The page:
The sailor on watch opened the outer door. There, plodding over the ghastly white snow, were the officers of the Wanderer approaching the hut. There, scattered under the merciless black sky, were the crew, with the dogs and the sledges, waiting the word which was to start them on their perilous and doubtful journey.
Captain Helding of the Wanderer, accompanied by his officers, entered the hut, in high spirits at the prospect of a change. Behind them, lounging in slowly by himself, was a dark, sullen, heavy-browed man. He neither spoke, nor offered his hand to anybody: he was the one person present who seemed to be perfectly indifferent to the fate in store for him. This was the man whom his brother officers had nicknamed the Bear of the Expedition. In other words — Richard Wardour.
Crayford advanced to welcome Captain Helding. Frank, remembering the friendly reproof which he had just received, passed over the other officers of the Wanderer, and made a special effort to be civil to Crayford’s friend.
“Good-morning, Mr. Wardour,” he said. “We may congratulate each other on the chance of leaving this horrible place.”
“You may think it horrible,” Wardour retorted; “I like it.”
“Like it? Good Heavens! why?”
“Because there are no women here.”
Frank turned to his brother officers, without making any further advances in the direction of Richard Wardour. The Bear of the Expedition was more unapproachable than ever.
In the meantime, the hut had become thronged by the able-bodied officers and men of the two ships. Captain Helding, standing in the midst of them, with Crayford by his side, proceeded to explain the purpose of the contemplated expedition to the audience which surrounded him.
He began in these words:
“Brother officers and men of the Wanderer and Sea-mew, it is my duty to tell you, very briefly, the reasons which have decided Captain Ebsworth and myself on dispatching an exploring party in search of help. Without recalling all the hardships we have suffered for the last two years — the destruction, first of one of our ships, then of the other; the death of some of our bravest and best companions; the vain battles we have been fighting with the ice and snow, and boundless desolation of these inhospitable regions — without dwelling on these things, it is my duty to remind you that this, the last place in which we have taken refuge, is far beyond the track of any previous expedition, and that consequently our chance of being discovered by any rescuing parties that may be sent to look after us is, to say the least of it, a chance of the most uncertain kind. You all agree with me, gentlemen, so far?”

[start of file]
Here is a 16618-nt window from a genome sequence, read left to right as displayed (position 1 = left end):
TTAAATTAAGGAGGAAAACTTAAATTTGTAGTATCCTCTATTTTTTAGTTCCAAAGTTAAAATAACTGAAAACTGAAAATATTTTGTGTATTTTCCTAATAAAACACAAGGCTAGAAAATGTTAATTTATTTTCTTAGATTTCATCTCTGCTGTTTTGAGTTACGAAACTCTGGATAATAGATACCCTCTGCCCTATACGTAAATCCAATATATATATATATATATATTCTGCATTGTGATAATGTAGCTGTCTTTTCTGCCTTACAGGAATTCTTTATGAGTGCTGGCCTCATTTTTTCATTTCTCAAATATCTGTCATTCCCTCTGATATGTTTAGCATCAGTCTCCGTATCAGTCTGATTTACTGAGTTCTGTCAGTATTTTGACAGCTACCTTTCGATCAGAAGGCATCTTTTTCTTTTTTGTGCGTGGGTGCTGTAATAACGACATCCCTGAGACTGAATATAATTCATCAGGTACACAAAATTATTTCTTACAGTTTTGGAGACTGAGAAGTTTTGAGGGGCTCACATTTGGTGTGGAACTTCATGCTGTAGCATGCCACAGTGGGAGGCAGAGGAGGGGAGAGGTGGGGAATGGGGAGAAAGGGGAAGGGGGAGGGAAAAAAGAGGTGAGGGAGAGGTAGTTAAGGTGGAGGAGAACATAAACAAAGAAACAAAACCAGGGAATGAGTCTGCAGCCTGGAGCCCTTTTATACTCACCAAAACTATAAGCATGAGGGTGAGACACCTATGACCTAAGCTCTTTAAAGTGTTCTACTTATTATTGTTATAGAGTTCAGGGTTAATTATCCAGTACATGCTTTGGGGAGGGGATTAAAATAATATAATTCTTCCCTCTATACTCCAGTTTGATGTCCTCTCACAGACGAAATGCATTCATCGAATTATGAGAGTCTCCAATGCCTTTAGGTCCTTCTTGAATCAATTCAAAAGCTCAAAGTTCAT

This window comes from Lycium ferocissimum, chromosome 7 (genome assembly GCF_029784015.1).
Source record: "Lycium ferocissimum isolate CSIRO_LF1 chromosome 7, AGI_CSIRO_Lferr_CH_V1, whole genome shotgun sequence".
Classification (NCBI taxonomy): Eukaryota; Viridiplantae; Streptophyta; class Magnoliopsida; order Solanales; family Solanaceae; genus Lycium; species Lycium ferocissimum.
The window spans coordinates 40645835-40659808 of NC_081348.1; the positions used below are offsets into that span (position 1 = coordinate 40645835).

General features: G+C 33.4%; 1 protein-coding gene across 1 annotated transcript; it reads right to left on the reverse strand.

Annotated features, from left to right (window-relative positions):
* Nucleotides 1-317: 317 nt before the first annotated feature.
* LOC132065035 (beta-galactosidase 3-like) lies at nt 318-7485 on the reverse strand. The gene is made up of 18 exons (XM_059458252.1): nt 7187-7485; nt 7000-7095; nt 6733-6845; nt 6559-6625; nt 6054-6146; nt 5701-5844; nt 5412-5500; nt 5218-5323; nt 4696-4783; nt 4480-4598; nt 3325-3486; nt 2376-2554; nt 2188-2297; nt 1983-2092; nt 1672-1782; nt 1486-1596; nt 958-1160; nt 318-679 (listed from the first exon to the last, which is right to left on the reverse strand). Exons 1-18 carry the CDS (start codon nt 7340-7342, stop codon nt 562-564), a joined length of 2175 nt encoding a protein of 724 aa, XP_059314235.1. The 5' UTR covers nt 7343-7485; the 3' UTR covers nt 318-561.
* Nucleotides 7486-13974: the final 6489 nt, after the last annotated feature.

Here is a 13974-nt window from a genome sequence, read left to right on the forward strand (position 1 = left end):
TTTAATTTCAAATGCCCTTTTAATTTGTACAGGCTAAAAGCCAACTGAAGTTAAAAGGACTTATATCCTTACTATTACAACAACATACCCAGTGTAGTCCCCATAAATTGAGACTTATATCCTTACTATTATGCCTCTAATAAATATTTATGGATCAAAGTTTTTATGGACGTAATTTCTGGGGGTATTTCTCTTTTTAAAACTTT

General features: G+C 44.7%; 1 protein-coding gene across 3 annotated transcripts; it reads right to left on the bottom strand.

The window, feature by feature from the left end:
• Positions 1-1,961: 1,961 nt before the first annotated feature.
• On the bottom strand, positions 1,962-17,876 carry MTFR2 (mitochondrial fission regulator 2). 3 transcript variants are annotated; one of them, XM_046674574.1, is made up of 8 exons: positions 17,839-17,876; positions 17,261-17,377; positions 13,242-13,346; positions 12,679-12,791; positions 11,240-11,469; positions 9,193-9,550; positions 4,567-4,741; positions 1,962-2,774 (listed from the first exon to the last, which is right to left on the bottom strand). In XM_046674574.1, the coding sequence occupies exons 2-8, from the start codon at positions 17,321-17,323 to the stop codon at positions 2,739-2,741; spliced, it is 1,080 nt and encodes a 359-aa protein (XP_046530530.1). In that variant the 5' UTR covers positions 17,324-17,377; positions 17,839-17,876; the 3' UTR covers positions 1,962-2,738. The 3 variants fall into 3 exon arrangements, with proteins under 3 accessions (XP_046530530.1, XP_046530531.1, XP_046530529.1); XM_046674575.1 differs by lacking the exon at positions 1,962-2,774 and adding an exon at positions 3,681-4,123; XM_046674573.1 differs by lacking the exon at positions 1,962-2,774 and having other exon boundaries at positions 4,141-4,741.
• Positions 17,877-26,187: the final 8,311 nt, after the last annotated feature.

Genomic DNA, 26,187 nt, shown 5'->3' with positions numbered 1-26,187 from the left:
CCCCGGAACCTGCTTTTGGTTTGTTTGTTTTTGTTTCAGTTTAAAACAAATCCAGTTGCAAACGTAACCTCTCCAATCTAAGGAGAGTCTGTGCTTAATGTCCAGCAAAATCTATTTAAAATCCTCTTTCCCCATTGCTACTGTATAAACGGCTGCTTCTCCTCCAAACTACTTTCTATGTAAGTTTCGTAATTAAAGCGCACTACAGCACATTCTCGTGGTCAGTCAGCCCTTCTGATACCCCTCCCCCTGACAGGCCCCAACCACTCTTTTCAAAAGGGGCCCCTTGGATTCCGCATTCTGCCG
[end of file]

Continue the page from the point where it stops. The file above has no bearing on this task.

The officers (with the exception of Wardour, who stood apart in sullen silence) all agreed, so far.
The captain went on.
“It is therefore urgently necessary that we should make another, and probably a last, effort to extricate ourselves. The winter is not far off, game is getting scarcer and scarcer, our stock of provisions is running low, and the sick — especially, I am sorry to say, the sick in the Wanderer’s hut — are increasing in number day by day. We must look to our own lives, and to the lives of those who are dependent on us; and we have no time to lose.”
The officers echoed the words cheerfully.
“Right! right! No time to lose.”
Captain Helding resumed:
“The plan proposed is, that a detachment of the able-bodied officers and men among us should set forth this very day, and make another effort to reach the nearest inhabited settlements, from which help and provisions may be dispatched to those who remain here. The new direction to be taken, and the various precautions to be adopted, are all drawn out ready. The only question now before us is, Who is to stop here, and who is to undertake the journey?”
The officers answered the question with one accord —“Volunteers!”
The men echoed their officers. “Ay, ay, volunteers.”
Wardour still preserved his sullen silence. Crayford noticed him. standing apart from the rest, and appealed to him personally.